Would you or have you...

…purchased a home whether it be to buy and hold or buy and sell in which someone passed away in the home?

  1. How has this affected your plans?
  2. Was this disclosed to you before purchasing?
  3. How has this affected you in terms of selling or renting?
  4. Is that type of info mandated to be disclosed?
  5. How did buyers or tenants respond if you had to disclose?

I ask because I found a gem that had been sitting across from my wife’s grandmother’s house for quite awhile (as long as I can remember, at least 4 years). Since I hadn’t been actively looking at real estate I never paid attention until recently. I looked at it yesterday, it’s in real good condition. Basic cosmetic (paint, carpet, closet doors, good cleaning, etc.) on the inside. Outside needs some good money put in. There is a HUGE tree right in front (I never understood why people put trees that are going to grow 100ft right in front of a home) that has pushed the concrete up and I know it’s gone under the home. Amazingly, the floors and foundation don’t look like trouble. Yet to be determined. I know tree people, foundation people and concrete people, so cost shouldn’t be rough on me. Long story short, when talking to granny, she tells me that someone was found in the home about a week after he passed. Passed, not killed.

The house is bank owned and has been off and on the market. Back on the market now for more than when last on, but no improvements have been made. Not sure why the increase in the asking price. Whatever. I guess I am wondering if the death is what is scaring people. Any thoughts and answers to my above questions would be great. I am really interested in this in this property. I’m polling people around here on their thoughts of buying or renting a place in this type of situation.


Almost every home has had someone die in it if it’s more than 30-40 yrs old. In most states if not all you do not need to disclose if someone has died in the home. In most states you do not need to disclose if there was a murder, suicide or felony on the property. In most states you do not need to disclose if someone has died in the home from AIDS, in most cases due to HIPAA and such you actually CAN’T disclose this as it violates the privacy of the person.

I can’t specifically speak for your state as I don’t know the laws for all states and this is something that is forever changing. I know in my state, CT, it has recently changed. As of now in CT this is how disclosure stands (again check YOUR state laws, check real estate laws on your state’s website):

Someone has died in the home- Do not need to disclose
Suicide- Do not need to disclose
Murder- Do not need to disclose
Felony on the property (drug factory, etc)- Do not need to disclose
AIDS related death- Do not need to disclose and cannot disclose due to privacy

But in CT if one of the first 4 listed above makes a difference to the buyer and they request in writing that they be told about any of those events the seller/agent must by law disclose. Without a formal request in writing it is not necessary.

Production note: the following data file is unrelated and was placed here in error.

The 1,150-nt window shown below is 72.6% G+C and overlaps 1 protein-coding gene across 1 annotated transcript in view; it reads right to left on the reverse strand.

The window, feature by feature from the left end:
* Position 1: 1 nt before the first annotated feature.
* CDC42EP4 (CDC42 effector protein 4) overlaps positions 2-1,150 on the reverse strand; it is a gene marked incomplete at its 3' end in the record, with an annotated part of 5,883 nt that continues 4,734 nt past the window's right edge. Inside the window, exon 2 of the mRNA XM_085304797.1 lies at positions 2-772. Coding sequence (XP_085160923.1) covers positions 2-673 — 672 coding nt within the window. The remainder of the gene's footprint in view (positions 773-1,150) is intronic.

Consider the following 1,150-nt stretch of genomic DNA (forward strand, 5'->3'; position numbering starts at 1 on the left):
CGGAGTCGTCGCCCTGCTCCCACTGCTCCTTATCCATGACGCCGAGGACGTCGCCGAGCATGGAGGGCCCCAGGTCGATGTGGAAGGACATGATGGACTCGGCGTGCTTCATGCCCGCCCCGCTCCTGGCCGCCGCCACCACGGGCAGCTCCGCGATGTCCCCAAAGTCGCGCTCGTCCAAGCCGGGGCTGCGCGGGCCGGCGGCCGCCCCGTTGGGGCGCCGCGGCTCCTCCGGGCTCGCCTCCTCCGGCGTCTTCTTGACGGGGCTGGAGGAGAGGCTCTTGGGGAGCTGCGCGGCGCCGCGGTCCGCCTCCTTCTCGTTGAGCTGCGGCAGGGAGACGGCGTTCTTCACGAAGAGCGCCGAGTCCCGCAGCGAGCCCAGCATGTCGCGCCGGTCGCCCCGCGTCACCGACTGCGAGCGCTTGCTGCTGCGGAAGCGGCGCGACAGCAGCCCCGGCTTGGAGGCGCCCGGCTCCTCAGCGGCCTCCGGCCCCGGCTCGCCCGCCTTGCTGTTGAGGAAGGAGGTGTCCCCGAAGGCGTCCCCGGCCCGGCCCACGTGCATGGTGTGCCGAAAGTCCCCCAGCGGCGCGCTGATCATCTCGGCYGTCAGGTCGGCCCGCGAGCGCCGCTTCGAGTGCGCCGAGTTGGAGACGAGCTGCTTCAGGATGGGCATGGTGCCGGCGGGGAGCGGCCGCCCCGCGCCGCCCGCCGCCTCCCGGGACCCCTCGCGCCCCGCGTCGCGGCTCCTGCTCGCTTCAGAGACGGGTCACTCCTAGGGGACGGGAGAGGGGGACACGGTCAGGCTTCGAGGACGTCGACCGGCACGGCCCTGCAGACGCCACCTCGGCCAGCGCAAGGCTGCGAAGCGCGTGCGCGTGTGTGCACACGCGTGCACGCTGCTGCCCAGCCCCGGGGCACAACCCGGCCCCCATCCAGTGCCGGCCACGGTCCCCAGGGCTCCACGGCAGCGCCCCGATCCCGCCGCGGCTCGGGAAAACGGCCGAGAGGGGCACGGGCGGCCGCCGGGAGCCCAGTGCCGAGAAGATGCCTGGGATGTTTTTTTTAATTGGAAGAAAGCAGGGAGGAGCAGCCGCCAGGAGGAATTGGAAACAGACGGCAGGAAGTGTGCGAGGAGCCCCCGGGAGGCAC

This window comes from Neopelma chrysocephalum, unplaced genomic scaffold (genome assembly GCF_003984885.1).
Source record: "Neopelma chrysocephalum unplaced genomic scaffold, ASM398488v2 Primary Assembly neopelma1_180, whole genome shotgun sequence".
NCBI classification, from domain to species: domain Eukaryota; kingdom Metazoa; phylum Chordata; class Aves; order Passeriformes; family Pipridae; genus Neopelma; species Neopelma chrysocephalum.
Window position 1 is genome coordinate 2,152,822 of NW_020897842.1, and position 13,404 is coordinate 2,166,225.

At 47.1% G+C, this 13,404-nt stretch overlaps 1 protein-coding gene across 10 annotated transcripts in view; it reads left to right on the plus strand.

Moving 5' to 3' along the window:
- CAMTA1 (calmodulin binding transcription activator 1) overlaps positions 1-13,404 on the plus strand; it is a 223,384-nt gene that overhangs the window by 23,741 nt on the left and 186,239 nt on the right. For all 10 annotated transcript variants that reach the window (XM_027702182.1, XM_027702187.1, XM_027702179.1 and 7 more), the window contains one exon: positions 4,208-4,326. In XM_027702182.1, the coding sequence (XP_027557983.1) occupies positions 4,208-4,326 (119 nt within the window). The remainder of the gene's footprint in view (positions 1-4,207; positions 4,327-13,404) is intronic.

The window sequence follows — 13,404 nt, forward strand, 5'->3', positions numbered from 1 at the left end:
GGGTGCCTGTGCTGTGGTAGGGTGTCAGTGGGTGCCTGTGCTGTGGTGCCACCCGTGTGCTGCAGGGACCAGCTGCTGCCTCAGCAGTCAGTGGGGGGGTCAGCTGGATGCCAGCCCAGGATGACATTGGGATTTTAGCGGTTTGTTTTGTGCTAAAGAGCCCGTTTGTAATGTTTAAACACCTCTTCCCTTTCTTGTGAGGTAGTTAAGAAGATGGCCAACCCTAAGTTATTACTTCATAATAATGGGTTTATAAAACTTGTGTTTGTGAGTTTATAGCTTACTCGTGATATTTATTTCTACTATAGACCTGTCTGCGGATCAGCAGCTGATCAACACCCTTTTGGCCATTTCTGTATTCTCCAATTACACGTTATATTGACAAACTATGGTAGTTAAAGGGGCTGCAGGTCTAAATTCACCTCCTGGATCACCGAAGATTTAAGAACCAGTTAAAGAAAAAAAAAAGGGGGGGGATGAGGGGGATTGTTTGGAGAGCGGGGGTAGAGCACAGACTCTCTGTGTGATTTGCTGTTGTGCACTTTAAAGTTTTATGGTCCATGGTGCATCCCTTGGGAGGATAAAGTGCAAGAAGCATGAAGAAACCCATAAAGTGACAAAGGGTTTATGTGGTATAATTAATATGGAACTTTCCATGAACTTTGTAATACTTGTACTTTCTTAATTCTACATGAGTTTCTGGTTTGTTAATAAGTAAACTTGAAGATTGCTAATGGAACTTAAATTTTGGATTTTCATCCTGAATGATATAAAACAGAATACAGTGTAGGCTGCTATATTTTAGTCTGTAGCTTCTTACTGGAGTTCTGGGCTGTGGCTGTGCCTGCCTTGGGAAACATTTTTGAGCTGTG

Oh and in case you are wondering about ghosts and the need to disclose- Ghosts are NOT considered material as they are not considered a scientifically proven fact that they exist so you don’t need to disclose ghosts or other paranormal activity (if you believe in it). At least that’s the way it is in CT and I assume the rest of the country is in line with that line of thought.

Thanks Rich. I saw a “flip house” type show in which people were scared of buying because of a death in the home, so I figured I’d ask. Never bothered me, but I’m not the one who’d be living there.

Oh, my poll of my colleagues have turned up only 1 out of about 10 said they would not buy.

Guess, I just need to do my due diligence and confirm it’s a good buy (numbers-wise and structurally), then throw out an offer.

Any “professional” flipper (I use that term loosely when referring to some of the people on those shows like the Montelongos) that is worried about a death in the home is an idiot. If there is some stigma attached to it such as a gruesome murder that was in the newspaper I can see avoiding it or at least bargaining low enough to allow you to sell cheap.


Yes, I have a house that a woman died in about 3 years ago. She had an asthma attack and died. A relative found her a few days later. I also have an apartment building where a drugged up mental patient poured gasoline on her couch; set it afire; and sat down. She was badly burned but didn’t die. I also had a druggie raped in one of my apartments (by another druggie). These were all people the tenant allowed into her apartment. Stuff like this happens when you’re dealing with low income tenants. Many of my houses are old and I’m sure that many people have died in them at one time or another.

It hasn’t affected me at all. To be truthful, I couldn’t care less! I rent them without any trouble and have never had a person ask about the history of anyone dying in the property (and I have received thousands of calls from potential tenants). The death was disclosed to me prior to purchase and I didn’t care. There is no mandatory disclosure of people dying in Ohio (as far as I know). I don’t give disclosures to tenants, other than the required lead paint disclosure.

Dying is just part of living. With the popularity of hospice, a lot of people die at home these days. I don’t think most people would care.


Sometimes when I read your posts Mike I can’t wait to start renting! Then I hear about the burning couch lady… ouch.

If nothing else you learn the good, the bad and the UGLY when reading Mike’s posts. No fluff, no BS. The best thing about rentals is the stories you can tell at dinner parties!